Defendant has been making ‘Kant Splash’ cartridges for use in shooting galleries since 1944. As many as 25 million cartridges are made in a single year. Regular tests are conducted and constant inspection is maintained. The carridges are a .22 short containing a bullet composed of parties about the size of No. 12 shot, so constructed that the bullets are intended to disintegrate upon meeting a hard target or backstop. There was evidence that when fired at a 90-degree angle to the surface of a smooth backstop, the bullets disintegrate into fine particles but that when fired onto a pitted or uneven surface, while they also would disintegrate, they would be more likely to produce parties which would ricochet. When bullets strike the backstop, particles do not fall immediately to the floor nor are all the remaining particles of the same size. The bullet contains about 26 grains, the equivalent of about 130 No. 12 shot. After one test made by defendant by firing 100 cartridges, particles aggregating 75.8 grains were collected from the floor at a distance of some 10 to 20 feet from the backstop, 14.5 grains at a distance of 20 to 30 feet, 9.5 grains at a distance of 30 to 40 feet. Defendant's tests developed that there was a residue of small particles which rebounded from the backstop. In one test a piece containing 6 grains was found 15 inches from the backstop, one of 1.3 grains at 17 feet, one of 3.7 grains at 17 feet, one containing 3.1 grains at 11 feet, one containing 2.8 grains at 15 feet, and one of 1.1 grain at 18 feet. There was no evidence that in any of the tests made by defendant any particles of such size returned as far as the point where the guns were fired, which was 40 feet from the backstop. The particle that entered plaintiff's eye was exceedingly small, evidently went to the back of the eye and could not be located for removal without an operation, which was considered unduly hazardous.
One of plaintiff's witnesses was William Harper. He testified that he inspected the gallery in February 1948. He described the gallery, which was closed at the time. There was a metal backstop, the width of the gallery, extending from the floor to the ceiling. From the ceiling were suspended four metal baffles between the counter and the backstop, the one closest to the counter being 8 or 10 feet in front of it. The sides of the gallery from backstop to counter were metal-lined. The counter was approximately 37 feet from the backstop. The witness exhibited a piece of 2 x 4 with metal embedded in it, taken from near the counter, fragments of metal found in wood portions of the shooting bench, and some fragments from the left rear counter. He fired some shots from a revolver, not a rifle. He shot four bullets and collected the residue. He found a mushroom fragment remaining from each of the bullets he shot. Some of the particles were larger than No. 12 shot. The backstop was pitted, in some areas more than in others. The metal sides of the gallery were marked where they had been scraped. The baffles were indented. There was ample evidence that it was not uncommon for particles of bullets to ricochet about in different directions.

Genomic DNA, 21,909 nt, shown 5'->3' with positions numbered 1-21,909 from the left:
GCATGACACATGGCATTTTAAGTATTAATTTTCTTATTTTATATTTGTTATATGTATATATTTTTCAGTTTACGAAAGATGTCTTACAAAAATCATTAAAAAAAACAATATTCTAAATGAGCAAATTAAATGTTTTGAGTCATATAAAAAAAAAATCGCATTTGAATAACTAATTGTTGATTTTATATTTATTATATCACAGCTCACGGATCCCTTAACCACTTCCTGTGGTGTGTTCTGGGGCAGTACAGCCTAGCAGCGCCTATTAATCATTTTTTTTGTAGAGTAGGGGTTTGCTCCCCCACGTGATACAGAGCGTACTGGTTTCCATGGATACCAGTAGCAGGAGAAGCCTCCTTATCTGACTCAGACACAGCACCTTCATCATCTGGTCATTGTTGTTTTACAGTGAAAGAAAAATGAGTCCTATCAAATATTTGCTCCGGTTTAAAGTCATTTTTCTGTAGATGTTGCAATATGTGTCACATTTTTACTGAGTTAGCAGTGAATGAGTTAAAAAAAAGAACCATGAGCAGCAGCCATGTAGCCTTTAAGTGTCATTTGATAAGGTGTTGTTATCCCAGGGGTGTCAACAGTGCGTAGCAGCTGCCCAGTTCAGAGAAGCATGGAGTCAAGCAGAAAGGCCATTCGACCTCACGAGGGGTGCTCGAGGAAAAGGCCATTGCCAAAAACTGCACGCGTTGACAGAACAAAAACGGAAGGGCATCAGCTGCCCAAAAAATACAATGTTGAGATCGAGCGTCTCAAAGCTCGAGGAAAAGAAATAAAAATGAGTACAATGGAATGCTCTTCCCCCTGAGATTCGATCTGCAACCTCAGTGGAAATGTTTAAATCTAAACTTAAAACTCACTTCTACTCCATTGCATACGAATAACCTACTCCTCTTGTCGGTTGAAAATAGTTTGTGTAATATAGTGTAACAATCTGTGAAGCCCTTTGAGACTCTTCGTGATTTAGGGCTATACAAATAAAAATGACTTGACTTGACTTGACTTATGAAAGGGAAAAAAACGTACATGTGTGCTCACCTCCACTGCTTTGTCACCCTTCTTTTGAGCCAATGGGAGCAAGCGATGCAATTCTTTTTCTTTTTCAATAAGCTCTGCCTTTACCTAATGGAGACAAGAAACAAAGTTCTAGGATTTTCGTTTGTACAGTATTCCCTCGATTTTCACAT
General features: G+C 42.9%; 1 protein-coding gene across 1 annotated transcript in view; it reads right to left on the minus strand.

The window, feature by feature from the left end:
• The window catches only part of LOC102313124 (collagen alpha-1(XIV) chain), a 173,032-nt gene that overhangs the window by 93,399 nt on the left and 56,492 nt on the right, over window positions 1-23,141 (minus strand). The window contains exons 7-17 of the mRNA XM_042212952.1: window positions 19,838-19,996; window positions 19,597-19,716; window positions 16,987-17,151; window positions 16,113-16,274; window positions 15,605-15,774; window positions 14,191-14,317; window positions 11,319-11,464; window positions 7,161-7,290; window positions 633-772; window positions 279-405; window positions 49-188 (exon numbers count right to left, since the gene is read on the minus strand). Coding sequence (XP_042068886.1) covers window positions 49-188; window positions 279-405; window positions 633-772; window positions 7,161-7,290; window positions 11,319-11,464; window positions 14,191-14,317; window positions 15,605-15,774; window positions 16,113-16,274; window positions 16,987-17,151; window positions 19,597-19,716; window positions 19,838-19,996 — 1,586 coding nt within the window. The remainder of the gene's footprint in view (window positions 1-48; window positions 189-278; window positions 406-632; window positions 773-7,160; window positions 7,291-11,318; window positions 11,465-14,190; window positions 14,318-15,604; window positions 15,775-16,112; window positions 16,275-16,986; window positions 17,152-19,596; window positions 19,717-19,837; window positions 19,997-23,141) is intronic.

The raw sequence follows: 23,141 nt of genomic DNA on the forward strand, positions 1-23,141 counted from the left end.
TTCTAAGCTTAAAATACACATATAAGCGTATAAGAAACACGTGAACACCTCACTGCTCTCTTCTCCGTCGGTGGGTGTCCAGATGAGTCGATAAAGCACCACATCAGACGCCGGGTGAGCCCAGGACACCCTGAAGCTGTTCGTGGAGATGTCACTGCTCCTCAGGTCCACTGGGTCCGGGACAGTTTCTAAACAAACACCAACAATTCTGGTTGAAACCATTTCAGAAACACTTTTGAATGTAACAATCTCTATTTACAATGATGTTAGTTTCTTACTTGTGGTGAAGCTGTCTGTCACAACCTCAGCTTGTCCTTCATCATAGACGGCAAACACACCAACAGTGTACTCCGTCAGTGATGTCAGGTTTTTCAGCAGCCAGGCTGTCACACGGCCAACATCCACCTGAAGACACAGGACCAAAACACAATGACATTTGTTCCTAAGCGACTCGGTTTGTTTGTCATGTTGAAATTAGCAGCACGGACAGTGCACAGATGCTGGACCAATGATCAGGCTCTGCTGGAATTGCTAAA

Ray H. Pinker, another of plaintiff's experts, conducted experiments and suffered a slight laceration upon his left hand when he fired a rifle onto the backstop. Only three weeks before plaintiff's accident, an attendant of another amusement place, seated about 15 feet from the front of the shooting gallery, was struck in the back by a small metal splinter which penetrated his clothing. He had heard pings emanating from nearby pinball machines which presumably were struck by particles of bullets.